By Winthrop Yu
Despite Globe and PLDT-Smart having taken over SMC?s former frequency assignments including the much ballyhooed 700 MHz in June of last year, the Philippines mobile-only average Internet speeds fell by nearly 40% in the first quarter of 2017.
This was reported in Akamai Technologies? State of the Internet Connectivity 1Q 2017 report released in June. Akamai?s mobile-only table is distinct from their main geographical rankings in which the Philippines again placed last in the region.
But there is something strange about the Philippines? entry in Akamai?s mobile-only table …
The Philippines? mobile-entry figures show a sudden jump from 8.5 Mbps in 2Q 2016 (before the SMC take-over) to 13.9 Mbps in 3Q 2016, almost immediately after the last elections and the SMC take-over. Then an equally sharp drop from 14.3 Mbps in 4Q 2016 to 8.7 Mbps in 1Q 2017. This essentially puts the Philippines? reported mobile-only average Internet speeds back to what they were before the elections and the SMC take-over.
Why the sudden ups and downs, what do those reported figures really mean?
A clue may be found in the asterisk beside the Philippines? entry in Akamai?s mobile-only table as it is the only country in that table that has an asterisk. All the other countries in the table do not have an asterisk and show a more-or-less steady progression from slower to faster speeds.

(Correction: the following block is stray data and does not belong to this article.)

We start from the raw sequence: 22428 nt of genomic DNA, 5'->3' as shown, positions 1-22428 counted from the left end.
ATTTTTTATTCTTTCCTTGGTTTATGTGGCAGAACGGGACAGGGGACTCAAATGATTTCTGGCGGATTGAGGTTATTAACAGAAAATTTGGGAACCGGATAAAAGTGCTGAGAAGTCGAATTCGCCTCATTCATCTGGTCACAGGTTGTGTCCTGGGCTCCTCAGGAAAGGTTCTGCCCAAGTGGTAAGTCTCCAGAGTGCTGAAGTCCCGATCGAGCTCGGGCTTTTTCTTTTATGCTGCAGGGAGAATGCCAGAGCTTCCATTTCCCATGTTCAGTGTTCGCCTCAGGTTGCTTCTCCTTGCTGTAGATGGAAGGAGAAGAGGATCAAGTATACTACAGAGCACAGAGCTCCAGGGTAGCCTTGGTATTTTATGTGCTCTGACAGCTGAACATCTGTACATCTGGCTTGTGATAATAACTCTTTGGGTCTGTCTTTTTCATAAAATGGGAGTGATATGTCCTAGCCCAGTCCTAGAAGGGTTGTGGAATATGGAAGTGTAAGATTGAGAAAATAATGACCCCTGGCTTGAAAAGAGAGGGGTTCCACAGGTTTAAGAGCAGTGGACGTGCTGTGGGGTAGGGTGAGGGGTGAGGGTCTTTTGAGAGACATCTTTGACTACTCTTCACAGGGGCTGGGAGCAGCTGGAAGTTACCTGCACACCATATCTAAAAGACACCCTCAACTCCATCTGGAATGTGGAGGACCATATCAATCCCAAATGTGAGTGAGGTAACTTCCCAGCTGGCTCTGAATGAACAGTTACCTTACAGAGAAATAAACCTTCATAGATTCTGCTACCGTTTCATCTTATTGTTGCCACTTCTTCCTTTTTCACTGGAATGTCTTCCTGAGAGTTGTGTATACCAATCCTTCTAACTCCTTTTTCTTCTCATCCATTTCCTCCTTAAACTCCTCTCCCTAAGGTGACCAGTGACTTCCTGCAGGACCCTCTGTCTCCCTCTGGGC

What does that asterisk beside the Philippine?s mobile-only entry signify? Akamai itself explains:
“All mobile speed measurements collected can be influenced by the use and location of proxies within mobile networks. … If a country?s major mobile carriers make heavy use of such proxies, peak connection speeds recorded for that country are likely to be more representative of the speeds achieved between Akamai and the proxies (residing in data centers) rather than speeds achieved between Akamai and the mobile devices themselves.”
What that means in layman?s terms is that the reported average speeds in Akamai?s mobile-only table do not necessarily reflect speeds to end-user devices such as your phone or tablet. Instead, the measurements are affected by telco servers facing and connecting to Akamai?s servers, something which the telcos themselves can change and reconfigure at any time.
But if the mobile-only table is so unreliable (for the Philippines) is there then no reference? Yes, there is — Akamai?s main (geographical) table does not include mobile data from the Philippines. This means that the measurements reported in this main Akamai table are not affected by mobile data or any frequencies which they may use, such as 700 MHz.
While the Philippines remains in last place in the region in the main Akamai rankings, it does show an improvement of 20% in average Internet speeds in 1Q 2017. This is certainly (some) good news! But if mobile Internet and frequencies have nothing to do with that 20% increase, then what does? That, is another story for next time.
The author is the chair of Internet Society–Philippines